By Virginia Harness, archival intern
It may be unfair to say Ted Studebaker is a “hidden gem.” In the Church of the Brethren, anyway, he is a something of a legend. At the time of his death, Ted’s story even warranted a spot on the ABC news. He was anything but unknown. Still, as time passes and the wars of the last century become more and more distant in the cultural memory, it seems important to revisit the service of a man whose philosophy seems more relevant than ever in our conflict-ridden world.
For those who are unfamiliar with Ted’s story, here is the short version: Ted was a young man from Ohio, a member of the Church of the Brethren, who opted for alternative service when the draft board came knocking. He volunteered to go to Vietnam as an agricultural worker for the Vietnamese Christian Service (VCS), and served in the village of Di Linh for more than two years (he opted to stay for a third, although his required service was over).
He fell in love with a fellow VCS worker from Hong Kong, Lee Ven Pak, and they were married on April 17, 1971. A week later, Viet Cong shelled Di Linh, sending its occupants running for the bunker. However, when the Viet Cong entered the village, Ted Studebaker wasn’t in the bunker. He had returned to his bedroom, and there the soldiers found him. Ted was shot and killed, at the age of 25.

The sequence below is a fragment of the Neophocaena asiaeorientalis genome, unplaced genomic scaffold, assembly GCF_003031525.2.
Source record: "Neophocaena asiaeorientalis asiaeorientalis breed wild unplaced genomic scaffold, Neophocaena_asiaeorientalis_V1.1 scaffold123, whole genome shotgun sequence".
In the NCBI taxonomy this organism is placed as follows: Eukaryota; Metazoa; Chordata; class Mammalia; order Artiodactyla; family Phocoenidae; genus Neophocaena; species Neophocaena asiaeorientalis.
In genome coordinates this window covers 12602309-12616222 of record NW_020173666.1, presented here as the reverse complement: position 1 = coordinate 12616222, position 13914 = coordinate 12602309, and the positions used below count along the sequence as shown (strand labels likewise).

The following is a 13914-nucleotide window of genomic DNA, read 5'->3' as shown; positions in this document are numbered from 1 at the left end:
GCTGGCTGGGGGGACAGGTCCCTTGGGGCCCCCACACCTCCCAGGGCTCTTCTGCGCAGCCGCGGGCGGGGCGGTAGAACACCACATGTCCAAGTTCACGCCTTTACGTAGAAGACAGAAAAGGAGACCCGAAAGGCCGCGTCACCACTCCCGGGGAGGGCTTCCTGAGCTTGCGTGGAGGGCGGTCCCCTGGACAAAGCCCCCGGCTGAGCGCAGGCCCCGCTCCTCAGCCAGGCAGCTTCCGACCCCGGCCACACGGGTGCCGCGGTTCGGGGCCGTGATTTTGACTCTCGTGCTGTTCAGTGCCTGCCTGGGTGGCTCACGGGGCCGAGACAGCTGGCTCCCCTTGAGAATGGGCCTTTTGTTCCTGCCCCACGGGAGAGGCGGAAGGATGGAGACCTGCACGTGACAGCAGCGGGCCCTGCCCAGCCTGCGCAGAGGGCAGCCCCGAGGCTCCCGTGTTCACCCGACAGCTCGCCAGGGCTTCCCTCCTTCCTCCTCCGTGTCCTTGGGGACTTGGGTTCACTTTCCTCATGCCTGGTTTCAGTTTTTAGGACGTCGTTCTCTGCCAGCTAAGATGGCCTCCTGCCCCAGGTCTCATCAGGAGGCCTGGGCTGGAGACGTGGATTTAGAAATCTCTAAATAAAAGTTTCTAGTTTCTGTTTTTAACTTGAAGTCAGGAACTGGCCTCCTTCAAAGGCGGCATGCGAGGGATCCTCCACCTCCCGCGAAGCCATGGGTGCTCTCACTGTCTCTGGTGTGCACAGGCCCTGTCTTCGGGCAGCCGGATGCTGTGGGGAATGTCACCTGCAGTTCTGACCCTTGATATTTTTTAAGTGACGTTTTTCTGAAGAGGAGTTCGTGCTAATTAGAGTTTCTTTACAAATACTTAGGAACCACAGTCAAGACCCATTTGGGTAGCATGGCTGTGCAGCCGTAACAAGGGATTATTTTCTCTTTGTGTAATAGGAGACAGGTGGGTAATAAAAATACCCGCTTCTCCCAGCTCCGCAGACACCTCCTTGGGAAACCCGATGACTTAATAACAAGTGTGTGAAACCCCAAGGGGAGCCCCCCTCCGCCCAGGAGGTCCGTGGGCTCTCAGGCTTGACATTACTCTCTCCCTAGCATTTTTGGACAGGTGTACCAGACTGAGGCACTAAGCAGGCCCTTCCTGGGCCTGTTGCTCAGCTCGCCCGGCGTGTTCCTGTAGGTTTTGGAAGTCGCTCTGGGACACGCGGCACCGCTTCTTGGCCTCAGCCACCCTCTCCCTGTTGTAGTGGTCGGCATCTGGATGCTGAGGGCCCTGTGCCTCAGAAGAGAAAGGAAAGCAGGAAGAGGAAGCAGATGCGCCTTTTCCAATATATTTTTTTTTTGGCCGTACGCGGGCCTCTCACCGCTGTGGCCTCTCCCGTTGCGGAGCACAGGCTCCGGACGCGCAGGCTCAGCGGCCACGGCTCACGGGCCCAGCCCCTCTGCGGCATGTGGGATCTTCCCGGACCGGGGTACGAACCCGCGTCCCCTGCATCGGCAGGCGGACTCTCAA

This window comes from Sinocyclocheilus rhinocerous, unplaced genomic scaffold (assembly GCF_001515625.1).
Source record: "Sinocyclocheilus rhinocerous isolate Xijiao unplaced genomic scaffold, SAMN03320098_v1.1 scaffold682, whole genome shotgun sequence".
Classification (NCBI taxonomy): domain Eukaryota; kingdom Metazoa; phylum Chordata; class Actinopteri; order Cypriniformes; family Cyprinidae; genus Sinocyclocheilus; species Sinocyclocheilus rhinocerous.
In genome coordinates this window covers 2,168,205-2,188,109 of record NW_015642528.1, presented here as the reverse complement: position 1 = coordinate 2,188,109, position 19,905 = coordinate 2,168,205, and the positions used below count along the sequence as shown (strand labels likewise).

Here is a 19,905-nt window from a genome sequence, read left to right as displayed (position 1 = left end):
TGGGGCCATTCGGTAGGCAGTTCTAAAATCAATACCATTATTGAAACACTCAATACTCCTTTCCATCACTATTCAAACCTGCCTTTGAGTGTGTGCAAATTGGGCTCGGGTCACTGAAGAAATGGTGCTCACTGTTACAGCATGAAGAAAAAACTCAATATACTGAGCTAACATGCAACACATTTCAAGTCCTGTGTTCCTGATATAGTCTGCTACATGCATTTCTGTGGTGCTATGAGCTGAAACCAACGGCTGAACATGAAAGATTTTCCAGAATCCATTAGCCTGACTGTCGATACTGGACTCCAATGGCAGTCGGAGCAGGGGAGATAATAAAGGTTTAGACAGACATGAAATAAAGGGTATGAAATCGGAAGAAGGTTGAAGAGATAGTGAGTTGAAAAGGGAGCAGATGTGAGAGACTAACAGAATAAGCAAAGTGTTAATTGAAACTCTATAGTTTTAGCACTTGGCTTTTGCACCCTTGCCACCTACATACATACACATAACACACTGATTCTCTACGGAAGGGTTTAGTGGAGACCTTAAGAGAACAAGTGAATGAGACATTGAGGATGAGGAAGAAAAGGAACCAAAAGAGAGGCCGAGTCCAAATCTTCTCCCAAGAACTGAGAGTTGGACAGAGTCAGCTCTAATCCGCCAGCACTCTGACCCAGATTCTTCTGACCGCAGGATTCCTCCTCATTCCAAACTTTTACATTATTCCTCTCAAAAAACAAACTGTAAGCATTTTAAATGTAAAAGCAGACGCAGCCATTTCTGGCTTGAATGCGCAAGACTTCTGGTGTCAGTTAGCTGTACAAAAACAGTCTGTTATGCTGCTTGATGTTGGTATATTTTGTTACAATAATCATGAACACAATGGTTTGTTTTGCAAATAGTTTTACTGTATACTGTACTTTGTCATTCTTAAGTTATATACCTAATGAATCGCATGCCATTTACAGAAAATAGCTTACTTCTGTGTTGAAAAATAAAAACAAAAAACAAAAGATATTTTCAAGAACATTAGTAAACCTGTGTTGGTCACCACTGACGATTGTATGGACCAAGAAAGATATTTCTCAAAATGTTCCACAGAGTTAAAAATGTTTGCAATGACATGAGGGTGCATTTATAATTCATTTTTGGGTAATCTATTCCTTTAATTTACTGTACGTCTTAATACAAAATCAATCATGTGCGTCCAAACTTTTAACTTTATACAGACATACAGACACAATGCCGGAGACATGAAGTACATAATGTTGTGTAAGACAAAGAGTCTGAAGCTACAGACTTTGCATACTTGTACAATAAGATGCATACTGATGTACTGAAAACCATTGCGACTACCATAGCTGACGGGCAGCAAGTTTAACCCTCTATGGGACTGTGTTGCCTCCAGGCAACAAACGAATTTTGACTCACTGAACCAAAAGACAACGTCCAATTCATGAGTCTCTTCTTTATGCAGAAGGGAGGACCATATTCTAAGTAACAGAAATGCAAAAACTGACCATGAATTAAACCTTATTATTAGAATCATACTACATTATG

Ted worked with an ethnic minority in Vietnam, whom he refers to as the Montagnard, a term dating back to French Colonial days. As the name implies, the Montagnard people dwelt in the highlands of Vietnam, about 140 miles northeast of Saigon, now Ho Chi Minh City. They spoke their own unique language, requiring Ted to learn not only Vietnamese, but also the local tongue, Koho. He worked on numerous projects during his time Vietnam, including a project to raise a new kind of chicken that would produce more meat, and bringing agricultural technology to the remote village, such as a rice polisher.
Although their time together was short, Ted was clearly very much in love with his wife and fellow service worker, Lee Ven Pak, or ‘Pakdy’. According to an account written by his brother Gary, Ted said of his fiancé: “I’ve never known such a real and honest person as Pakdy, humble too by golly! There just isn’t any other way…war or no war, I’m getting married. Yippee!” Their wedding invitation was written in four languages: English, Chinese, Vietnamese and Koho.
Before he left for Vietnam, he posed the following question to his home congregation: “What can I do about man’s inhumanity to man?” Ted lived his answer every day until his death, and his story makes us ask the same question of ourselves, even 40 years later.